Wells Fargo recently announced that it plans to lay off about 1,000 of its 48,000 home lending workers, which translates to more than 2% of the division's employees.This kind of news is usually a negative indicator, both for the company involved and overall economy. However, this time it's different.
Not all layoffs are badClearly, there is no such thing as a "good" layoff. It's always unfortunate when people lose their jobs, regardless of the motivation behind the downsizing. However, not all layoffs indicate trouble within a company.
Wells Fargo isn't laying off these workers because it can't afford to pay them or is being forced to cut back. Rather, the company is laying off these workers because there aren't as many mortgage delinquencies and other problems to deal with. For the nation's top mortgage lender, this is a good problem to have.
According to a statement from the bank, over the past two years there has been a continued drop in delinquencies, and fewer customers need assistance to remain in their homes. The company's most recent earnings report showed the percentage of nonperforming mortgages has steadily declined over recent quarters. Furthermore, the net charge-off rate for first-lien consumer mortgages was just 0.13% during the fourth quarter, down significantly from 0.21% just six months prior.
These jobs should be made up for elsewhereAccording to recent data, Wells Fargo employs nearly 265,000 people, so 1,000 jobs is not a huge number, relatively speaking. Plus, other Wells Fargo divisionsare still growing rapidly, so I believe those 1,000 jobs will be replaced within the company sooner rather than later.
Specifically, Wells Fargo's other lending operations have thrived, particularly auto lending and credit cards. The bank originated $6.7 billion in auto loans during the fourth quarter of 2014, and has been very successful in growing its credit card business, particularly among retail banking customers. More than 41% of Wells Fargo's banking households had a credit card account with the bank as of the fourth quarter, up from 37% in the previous year.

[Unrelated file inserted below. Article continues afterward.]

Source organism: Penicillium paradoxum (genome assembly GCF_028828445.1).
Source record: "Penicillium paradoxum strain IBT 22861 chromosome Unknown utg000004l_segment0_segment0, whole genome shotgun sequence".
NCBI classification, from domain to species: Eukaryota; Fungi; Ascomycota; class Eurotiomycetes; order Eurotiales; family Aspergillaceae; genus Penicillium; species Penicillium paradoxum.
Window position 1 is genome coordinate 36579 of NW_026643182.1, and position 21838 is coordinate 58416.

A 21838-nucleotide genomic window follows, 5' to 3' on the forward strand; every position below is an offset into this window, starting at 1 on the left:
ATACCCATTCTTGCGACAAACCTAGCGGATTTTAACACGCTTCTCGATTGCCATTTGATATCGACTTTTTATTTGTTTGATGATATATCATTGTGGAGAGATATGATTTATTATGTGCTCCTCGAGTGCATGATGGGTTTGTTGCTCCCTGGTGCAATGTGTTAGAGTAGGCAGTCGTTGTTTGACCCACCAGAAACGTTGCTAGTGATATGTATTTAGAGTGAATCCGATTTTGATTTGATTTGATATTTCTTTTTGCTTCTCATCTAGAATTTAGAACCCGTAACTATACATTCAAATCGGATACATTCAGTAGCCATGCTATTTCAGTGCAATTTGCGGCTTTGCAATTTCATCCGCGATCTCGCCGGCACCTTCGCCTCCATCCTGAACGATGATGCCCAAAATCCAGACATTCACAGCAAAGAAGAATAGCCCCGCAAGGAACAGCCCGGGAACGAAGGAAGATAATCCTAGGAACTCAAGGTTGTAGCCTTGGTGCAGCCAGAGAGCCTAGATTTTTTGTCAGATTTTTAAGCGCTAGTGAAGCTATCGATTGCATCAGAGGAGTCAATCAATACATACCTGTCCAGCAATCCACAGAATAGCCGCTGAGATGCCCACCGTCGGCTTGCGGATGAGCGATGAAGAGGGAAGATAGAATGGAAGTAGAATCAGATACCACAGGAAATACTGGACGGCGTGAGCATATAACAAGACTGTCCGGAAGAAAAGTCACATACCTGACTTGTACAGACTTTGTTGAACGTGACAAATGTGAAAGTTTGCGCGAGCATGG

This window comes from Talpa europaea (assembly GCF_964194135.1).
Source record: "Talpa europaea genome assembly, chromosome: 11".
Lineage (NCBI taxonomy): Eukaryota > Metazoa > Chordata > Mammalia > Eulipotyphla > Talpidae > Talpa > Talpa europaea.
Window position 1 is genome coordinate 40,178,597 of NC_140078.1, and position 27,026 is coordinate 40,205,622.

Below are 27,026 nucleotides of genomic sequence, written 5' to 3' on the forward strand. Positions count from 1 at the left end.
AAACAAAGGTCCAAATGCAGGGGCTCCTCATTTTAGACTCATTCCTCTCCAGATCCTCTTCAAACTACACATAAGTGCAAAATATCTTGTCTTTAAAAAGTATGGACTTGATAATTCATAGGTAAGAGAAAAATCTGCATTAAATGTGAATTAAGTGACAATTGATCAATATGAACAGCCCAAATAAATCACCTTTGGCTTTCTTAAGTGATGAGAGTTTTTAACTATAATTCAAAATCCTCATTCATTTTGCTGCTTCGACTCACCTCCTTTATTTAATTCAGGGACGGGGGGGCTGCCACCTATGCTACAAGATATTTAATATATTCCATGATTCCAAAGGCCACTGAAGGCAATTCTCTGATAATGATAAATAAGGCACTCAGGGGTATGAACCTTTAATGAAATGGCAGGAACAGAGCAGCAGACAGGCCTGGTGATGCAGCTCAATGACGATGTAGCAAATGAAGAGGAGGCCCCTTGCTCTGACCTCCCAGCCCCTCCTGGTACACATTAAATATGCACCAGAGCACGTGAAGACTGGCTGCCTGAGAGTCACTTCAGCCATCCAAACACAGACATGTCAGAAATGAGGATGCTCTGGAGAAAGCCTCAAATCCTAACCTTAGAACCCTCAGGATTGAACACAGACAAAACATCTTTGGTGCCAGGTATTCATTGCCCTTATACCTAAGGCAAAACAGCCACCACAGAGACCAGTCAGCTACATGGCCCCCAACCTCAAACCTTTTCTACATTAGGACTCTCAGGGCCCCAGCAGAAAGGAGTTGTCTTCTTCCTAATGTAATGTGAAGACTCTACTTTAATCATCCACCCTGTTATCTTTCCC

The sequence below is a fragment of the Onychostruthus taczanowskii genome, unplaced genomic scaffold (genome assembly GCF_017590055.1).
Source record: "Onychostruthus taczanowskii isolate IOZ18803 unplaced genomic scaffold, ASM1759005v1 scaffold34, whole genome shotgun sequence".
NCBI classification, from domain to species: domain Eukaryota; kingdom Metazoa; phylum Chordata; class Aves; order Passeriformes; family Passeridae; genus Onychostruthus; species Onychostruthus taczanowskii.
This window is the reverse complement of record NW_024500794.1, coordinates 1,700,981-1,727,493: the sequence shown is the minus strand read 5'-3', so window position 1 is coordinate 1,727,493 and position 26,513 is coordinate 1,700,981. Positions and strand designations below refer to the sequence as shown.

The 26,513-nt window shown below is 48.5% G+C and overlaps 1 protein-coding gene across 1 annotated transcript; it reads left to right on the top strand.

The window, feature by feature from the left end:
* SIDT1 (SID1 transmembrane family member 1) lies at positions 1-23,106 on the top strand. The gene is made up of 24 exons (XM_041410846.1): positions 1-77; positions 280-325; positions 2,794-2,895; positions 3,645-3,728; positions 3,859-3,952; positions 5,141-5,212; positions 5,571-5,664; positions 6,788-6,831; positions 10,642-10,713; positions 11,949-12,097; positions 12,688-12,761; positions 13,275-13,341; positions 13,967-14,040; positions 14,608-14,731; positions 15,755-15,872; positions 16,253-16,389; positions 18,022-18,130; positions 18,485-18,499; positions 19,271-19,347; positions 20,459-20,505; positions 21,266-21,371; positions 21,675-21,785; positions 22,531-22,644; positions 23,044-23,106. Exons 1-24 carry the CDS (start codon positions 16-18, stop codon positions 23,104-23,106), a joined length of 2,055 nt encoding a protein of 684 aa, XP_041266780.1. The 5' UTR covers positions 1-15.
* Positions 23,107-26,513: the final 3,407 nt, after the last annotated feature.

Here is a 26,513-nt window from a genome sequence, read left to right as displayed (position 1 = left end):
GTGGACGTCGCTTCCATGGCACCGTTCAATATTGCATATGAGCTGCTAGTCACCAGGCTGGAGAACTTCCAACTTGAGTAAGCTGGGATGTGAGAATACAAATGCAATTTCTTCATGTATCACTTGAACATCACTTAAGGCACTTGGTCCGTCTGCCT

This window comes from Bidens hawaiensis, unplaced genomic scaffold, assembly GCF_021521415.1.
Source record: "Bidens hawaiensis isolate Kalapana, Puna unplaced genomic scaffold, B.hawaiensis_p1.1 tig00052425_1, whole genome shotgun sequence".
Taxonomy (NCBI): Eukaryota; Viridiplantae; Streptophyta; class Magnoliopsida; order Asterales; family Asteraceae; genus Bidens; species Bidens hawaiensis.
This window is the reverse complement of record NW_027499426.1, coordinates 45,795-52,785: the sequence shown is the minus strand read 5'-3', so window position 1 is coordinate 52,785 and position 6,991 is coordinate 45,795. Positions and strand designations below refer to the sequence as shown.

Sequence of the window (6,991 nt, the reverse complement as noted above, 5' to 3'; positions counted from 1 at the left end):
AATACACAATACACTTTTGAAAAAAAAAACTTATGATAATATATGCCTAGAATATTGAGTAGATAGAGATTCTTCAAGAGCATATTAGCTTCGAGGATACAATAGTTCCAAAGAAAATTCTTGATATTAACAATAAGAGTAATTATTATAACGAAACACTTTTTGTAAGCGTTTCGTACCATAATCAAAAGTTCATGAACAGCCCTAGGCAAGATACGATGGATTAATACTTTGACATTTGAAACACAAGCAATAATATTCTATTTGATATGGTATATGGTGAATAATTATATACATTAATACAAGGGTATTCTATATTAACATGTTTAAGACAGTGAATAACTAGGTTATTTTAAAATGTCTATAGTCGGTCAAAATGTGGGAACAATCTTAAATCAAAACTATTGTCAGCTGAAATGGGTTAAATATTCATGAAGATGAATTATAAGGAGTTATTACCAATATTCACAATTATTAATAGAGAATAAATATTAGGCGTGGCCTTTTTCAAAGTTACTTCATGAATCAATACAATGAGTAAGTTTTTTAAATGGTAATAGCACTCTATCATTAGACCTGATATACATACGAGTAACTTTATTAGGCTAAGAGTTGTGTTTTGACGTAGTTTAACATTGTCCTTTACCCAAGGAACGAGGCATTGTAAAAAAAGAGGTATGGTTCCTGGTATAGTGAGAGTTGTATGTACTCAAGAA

Other areas of the company continue to grow as well. Wells Fargo expanded both its consumer and business checking businesses by more than 5% year over year, and business lending has been growing by double-digits. The wealth, brokerage, and retirement business has also been expanding nicely.
Of course, a company's need for employees depends on several factors, but it's safe to say that as long as Wells Fargo's business continues to expand in this fashion, so will its need for qualified employees.
Still room for improvementDespite this upbeat news, there is still significant room for improvement in the U.S. housing market and in the overall economy. For example, according to the latest figures from Zillow, nearly 17% of U.S. homeowners have negative equity in their homes, meaning they owe more than the home is worth. Also, the overall residential mortgage delinquency rate is still about 6.6%. This is down dramatically from the peak of 11.3% in early 2010, but is still a long way from the 1% to 3% historical average range, according to data from the Federal Reserve.
The bottom line is that this latest news from Wells Fargo is a great indicator that our economic situation has improved notably over the past few years, but there is still a long way to go. If the improvement continues, more layoffs could be coming in occupations related to loan delinquencies, but this should be more than offset by the overall job creation in the banking industry that will come with higher consumer confidence.
The article This Bank Is Telling Us That the U.S. Economy Has Improved Dramatically originally appeared on Fool.com.
Matthew Frankel has no position in any stocks mentioned. The Motley Fool recommends Wells Fargo and Zillow Group. The Motley Fool owns shares of Wells Fargo and Zillow Group and has the following options: short April 2015 $57 calls on Wells Fargo and short April 2015 $52 puts on Wells Fargo. Try any of our Foolish newsletter services free for 30 days. We Fools may not all hold the same opinions, but we all believe that considering a diverse range of insights makes us better investors. The Motley Fool has a disclosure policy.
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